«Beergasm» is written by Lars Gjessing and Bianca Handley.
Hops are in fashion and sours are hipsters, and compared to these bold and overwhelming flavours, many people forget Brown Ales. But they are missing out, because Brown Ales can be just as innovative, tasty and complex.
As you might tell from the name, brown ales are discerned by colour rather than by region, ingredients or historical methods of production. But defining a beer by its colour is like judging a book by its cover. What really differentiates the vast amounts of beer brown ales, is the country and region of origin. Germany, Belgium, the U.S and England all have a history of making brown ales. Ranging from English mild to robust porters, from American brown to India brown and from abbey bruins to oude bruins
The term, Brown Ale, was first used by brewers in London in the late 17th century. In those days, brown ales were only slightly hopped, and were brewed mostly from brown malt. Improvements in malting technology led to the development of pale base malts with better yields, this led to a decline in the use of dark specialty malts such as brown malt. This caused the brown ales in the 18th century to lose some of their historical backbone and flavours.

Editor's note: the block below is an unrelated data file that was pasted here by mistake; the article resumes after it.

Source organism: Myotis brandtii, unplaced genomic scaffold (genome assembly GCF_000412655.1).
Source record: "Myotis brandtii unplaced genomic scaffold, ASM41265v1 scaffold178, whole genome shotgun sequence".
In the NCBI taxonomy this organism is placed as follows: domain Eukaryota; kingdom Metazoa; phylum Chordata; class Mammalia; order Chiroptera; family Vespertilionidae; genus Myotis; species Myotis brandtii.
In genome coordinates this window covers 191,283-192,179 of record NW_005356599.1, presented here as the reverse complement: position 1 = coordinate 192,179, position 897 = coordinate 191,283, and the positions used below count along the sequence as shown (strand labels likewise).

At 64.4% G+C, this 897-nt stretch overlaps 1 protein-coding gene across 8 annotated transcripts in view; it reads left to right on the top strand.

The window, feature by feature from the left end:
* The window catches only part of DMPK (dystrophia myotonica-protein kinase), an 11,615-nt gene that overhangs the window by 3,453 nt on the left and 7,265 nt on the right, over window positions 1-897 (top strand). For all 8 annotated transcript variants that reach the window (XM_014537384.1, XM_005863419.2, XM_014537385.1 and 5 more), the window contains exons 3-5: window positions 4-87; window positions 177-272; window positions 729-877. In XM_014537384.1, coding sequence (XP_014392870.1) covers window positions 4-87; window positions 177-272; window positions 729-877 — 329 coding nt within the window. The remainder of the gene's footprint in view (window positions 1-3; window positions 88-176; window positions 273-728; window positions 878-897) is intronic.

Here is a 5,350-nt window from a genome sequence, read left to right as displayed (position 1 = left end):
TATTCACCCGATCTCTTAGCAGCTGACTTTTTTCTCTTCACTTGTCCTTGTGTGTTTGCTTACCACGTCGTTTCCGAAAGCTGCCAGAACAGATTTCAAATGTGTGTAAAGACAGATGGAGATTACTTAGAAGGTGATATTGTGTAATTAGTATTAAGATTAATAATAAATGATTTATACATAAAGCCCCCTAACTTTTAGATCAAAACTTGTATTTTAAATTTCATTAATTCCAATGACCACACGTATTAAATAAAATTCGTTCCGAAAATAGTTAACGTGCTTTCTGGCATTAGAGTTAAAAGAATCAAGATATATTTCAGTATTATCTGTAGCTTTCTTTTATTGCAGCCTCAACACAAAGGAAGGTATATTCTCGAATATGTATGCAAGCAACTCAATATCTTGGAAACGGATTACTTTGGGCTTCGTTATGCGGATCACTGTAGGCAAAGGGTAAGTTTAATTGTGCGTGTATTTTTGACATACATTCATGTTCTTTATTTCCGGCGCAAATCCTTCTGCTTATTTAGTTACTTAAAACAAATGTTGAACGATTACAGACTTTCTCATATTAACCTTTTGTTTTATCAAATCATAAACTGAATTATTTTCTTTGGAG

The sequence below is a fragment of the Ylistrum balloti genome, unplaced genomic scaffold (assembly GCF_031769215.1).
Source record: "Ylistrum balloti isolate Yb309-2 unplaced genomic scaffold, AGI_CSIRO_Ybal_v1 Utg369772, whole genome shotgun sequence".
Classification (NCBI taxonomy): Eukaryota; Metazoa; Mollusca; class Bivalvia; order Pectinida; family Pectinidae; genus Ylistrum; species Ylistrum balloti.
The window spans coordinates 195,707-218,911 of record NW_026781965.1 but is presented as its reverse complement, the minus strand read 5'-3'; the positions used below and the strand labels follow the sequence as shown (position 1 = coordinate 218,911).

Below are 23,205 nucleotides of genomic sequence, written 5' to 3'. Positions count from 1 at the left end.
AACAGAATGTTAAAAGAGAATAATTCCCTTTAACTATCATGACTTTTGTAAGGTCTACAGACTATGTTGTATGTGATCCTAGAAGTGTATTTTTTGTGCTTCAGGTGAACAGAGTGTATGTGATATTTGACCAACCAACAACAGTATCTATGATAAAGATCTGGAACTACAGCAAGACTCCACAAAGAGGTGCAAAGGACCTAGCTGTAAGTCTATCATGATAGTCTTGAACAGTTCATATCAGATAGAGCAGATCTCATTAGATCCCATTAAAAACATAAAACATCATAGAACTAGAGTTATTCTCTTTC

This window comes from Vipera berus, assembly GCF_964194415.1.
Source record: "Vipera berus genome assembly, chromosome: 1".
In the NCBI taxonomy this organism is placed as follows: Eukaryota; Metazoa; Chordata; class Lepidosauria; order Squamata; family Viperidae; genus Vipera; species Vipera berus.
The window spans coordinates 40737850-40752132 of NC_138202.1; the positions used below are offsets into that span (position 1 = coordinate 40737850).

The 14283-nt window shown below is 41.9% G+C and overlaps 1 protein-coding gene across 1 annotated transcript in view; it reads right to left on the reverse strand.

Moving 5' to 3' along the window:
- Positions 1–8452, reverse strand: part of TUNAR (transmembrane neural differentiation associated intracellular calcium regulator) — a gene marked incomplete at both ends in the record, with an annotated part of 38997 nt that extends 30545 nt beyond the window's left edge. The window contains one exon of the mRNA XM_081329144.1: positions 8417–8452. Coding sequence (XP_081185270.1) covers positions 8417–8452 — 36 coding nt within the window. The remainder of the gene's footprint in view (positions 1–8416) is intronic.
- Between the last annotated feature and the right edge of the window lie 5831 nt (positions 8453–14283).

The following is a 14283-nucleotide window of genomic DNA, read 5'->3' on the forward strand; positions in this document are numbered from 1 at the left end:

Brown ale was resurrected by the production of Manns Brown ale in England in 1902. A Brown Ale I’m sure you’ve all heard of and was released in 1925 is the Newcastle Brown Ale, which set the stage for the success and future popularity of the style. With the growth of craft beer worldwide, there have been many variations on the traditional brown ale recipes.
English Style Brown Ale: A wide-ranging category with different interpretations possible, ranging from lighter-coloured to hoppy to deeper, darker, and caramel-focused. Very little hop flavour and a medium body of maltiness, but without the roasted flavours characteristic of a porter.
Brown Porter: These beers are medium to dark brown in colour, but they are light bodied with low sweetness and lots of caramel and chocolate notes.
American-Style Brown Ale: These beers tend to be darker in colour from deep copper to brown. This gives them more caramel and chocolate flavours, but what makes them unique is their high hop flavour and hop bitterness. American or New World hops gives the beer a citrusy, fruity or tropical flavours. The American style tends to use American yeast which give the beer a drier finish while the British Ales tend to use British yeast which emphasizes the malty characteristics.
Brown ale is well known as the most food friendly style of beer. The malty and toasty flavours pair well with a variety of foods from sushi to spicy Mexican food. So next time you’re out at dinner or you’re hosting a dinner party, have a brown ale!
Recommendations of the month
The beer pours out a rich dark copper brown. It smells of chocolate and citrus with a hint of nuttiness. Upon drinking, the flavours of caramel and chocolate hit the tongue first followed by grapefruit hoppiness and finishes dry. It’s a classic, all-malt, single-hop American brown ale.
Strong malty aroma but with a medium sweetness that covers the alcohol. The bitterness is distinct but pleasantly balanced. Try it with cheese!